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Ten Hill Place
10 Hill Place EH8 9DS Edinburgh United Kingdom
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Description Ten Hill Place
Ten Hill Place is a 3 star hotel in Edinburgh that occupies a part of a row of old Georgian terrace houses, which have been renovated and transformed into a modern hotel. The hotel manages to retain some of its traditional charms and mixes these with a modern design and the latest technology. It is located right in the heart of the city centre and within a short walking distance from the Royal Mile and most of the major city centre attractions.
All of the 78 rooms are fully air conditioned and equipped with the standard amenities that one would expect to find in a hotel of this class, including a room safe, satellite TV, telephone, hairdryer and iron. All of the rooms also have en suite bathrooms and windows that can be opened. A wireless Internet connection is available in the rooms at an additional charge of £1.99 per hour.
The hotel has its own restaurant and bar and the reception operates 24 hours a day. The reception can arrange room service, laundry services and babysitting or arrange express check-in/check-out.
Ten Hill Place has its own private car park, which is available for guests to use at an additional fee of £12 per day.
The National Wallace Monument on Abbey Craig outside Stirling commemorates the life of Sir William Wallace, a 13th-century Scottish warrior who battled the forces of King Edward I of England in the cause of Scottish independence.
The monument, completed in 1869, is a 220-ft Victorian Gothic tower designed by John Thomas Rochead. Visitors climb 246 interior steps to view Stirling, the site of the Battle of Stirling Bridge, and Stirling Castle—not to mention the River Forth and the surrounding countryside—from the tower’s crown. Along the way, they can pause to explore galleries depicting Wallace’s impact on Scottish history, to gaze at his sword, and to wander the Hall of Heroes with its busts of famous Scotsmen.
Aside from the monument’s remarkable open crown, its most striking element is a 15-ft bronze statue of Wallace placed on a corbel about 30 ft above ground level. The caretaker’s house (attached to the monument) is now a tearoom. There is also a small on-premises gift shop. A separate reception center is located at the base of Abbey Craig, where visitors can purchase tickets and catch the shuttle leading up to the monument.
Stirling Castle is located in Stirling, on top of the Castle Crag. The western face of the rock drops 80m down, but the site is naturally well defended form three sides. Historically, the castle guarded a desirable crossing on the river Forth and effectively, the access to the Highlands from the south.
The castle is connected with important events of Scottish history: battles of Stirling Bridge and Bannockburn, coronation of Mary Queen of Scots, Jacobite uprisings. It was a favourite residence of the Stuarts in 16th and 17th centuries.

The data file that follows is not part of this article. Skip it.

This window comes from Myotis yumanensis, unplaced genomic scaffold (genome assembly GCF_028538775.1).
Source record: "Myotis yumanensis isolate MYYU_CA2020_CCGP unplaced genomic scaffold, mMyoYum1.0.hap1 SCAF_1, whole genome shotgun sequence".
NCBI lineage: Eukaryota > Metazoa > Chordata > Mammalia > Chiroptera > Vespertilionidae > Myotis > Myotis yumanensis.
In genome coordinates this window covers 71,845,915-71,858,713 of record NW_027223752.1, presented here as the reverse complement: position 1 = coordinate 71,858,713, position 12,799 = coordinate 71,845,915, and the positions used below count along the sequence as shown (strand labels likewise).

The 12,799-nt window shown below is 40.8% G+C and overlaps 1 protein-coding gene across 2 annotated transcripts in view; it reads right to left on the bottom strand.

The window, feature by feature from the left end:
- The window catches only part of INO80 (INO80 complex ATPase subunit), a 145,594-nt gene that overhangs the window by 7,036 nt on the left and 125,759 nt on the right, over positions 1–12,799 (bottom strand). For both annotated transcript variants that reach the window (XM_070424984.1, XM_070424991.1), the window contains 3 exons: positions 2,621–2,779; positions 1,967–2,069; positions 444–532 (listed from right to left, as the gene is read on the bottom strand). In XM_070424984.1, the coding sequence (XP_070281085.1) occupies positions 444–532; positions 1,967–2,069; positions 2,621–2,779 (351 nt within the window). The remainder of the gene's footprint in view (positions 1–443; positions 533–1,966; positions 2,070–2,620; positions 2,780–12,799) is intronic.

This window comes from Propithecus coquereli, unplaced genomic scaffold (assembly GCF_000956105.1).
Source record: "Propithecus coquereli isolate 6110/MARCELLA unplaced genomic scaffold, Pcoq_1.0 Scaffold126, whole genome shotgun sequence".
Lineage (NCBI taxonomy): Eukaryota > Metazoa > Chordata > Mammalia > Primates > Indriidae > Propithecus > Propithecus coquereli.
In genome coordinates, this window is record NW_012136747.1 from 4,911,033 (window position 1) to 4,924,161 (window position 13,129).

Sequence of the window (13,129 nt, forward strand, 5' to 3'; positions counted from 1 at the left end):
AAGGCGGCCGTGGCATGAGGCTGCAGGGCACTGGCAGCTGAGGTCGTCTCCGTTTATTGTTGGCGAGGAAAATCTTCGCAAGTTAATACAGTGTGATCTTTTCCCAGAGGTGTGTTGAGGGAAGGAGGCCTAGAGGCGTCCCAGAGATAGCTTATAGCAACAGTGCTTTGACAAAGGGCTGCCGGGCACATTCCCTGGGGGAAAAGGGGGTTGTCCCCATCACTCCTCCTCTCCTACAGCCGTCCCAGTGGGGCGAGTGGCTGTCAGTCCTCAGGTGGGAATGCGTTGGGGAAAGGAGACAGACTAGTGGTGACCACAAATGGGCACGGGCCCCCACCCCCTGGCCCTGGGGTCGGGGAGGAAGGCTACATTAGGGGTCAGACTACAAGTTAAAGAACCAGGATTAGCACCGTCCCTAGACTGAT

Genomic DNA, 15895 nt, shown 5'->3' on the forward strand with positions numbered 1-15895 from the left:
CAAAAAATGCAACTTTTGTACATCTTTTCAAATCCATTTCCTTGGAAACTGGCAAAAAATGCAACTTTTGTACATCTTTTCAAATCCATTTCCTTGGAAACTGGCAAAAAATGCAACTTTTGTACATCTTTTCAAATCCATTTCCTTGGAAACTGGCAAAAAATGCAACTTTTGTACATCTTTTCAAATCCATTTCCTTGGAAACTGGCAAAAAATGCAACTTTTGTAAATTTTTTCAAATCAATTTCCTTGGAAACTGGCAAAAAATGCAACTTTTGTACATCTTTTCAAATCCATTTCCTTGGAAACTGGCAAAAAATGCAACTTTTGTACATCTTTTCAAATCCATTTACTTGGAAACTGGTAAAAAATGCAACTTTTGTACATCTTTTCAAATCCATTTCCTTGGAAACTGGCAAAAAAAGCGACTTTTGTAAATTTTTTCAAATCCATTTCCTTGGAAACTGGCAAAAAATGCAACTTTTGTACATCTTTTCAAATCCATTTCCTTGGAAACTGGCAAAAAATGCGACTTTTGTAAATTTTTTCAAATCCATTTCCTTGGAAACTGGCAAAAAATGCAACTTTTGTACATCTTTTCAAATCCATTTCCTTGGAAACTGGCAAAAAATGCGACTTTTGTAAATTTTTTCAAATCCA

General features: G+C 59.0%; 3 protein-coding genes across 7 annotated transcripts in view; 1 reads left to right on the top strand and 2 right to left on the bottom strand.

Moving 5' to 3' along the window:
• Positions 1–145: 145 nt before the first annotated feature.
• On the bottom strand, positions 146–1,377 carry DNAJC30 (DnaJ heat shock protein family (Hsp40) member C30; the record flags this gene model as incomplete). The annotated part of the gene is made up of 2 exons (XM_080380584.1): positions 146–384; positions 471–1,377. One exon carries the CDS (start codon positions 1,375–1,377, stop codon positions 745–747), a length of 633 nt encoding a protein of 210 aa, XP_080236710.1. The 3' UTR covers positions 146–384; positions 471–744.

The castle is approached via fortifications of the Forework: the Gatehouse, the curtain wall, ditch and several towers. Majority of the important buildings inside the walls date from the 15th and 16th centuries. The most important ones are located around the Upper Square: the Palace, The Great Hall, built as venue for state occasions, the Chapel, and King's Old Building. Other attractions include the basement Great Kitchens, the Nether Bailey and the Tapestry Studio.
There is a cafe, a bookshop, a gift shop and a whisky shop.
Admission: Adult £9 (10 Euros), Child £4.50 (5 Euros).
Opens 9.30, closes 6pm in summer (Apr-Sep)
St Andrews Castle
Bishops and Archbishops once resided in this castle, but today it is a ruin that has become a tourist attraction.
There is a visitors centre and an exhibition centre with wheelchair access, although the castle itself has limited wheelchair access.
The grounds of the castle contains a siege mine and a counter-mine as well as a bottle dungeon.
Facilities include parking including disabled, toilets and a shop.
Admission £5 adults with concessions for children and groups.
It is open from 1st April - 30th September 9.30 am to 5.30 pm and
1st October - 31st March 9.30 am to 4.30 pm.
St Andrews Cathedral
Now mostly a ruin, the site contains the remains of what was the largest church in Scotland. The Cathedral of St Andrew in St Andrews, Fife, Scotland has its origins in the priory of Canons Regular founded during the twelfth century.
There is a museum which houses a collection of early and later medieval sculpture and other relics found on the site, as well as a possibility to climb the St Rule's Tower which is a major local landmark and provides views of the surrounding area.
The museum is open daily as follows:
Summer (1 April to 30 September) 9.30am to 6.30pm
Winter (1 October to 31 March) 9.30am to 4.30pm
Closed 25th, 26th December and 1st, 2nd January.
Last tickets sold at 6pm (4pm in winter)
The carved stones museum and St Rules Tower are closed daily from 12.30pm - 1.30pm.
Entrance to the grounds is free. There is a charge for the museum and the tower.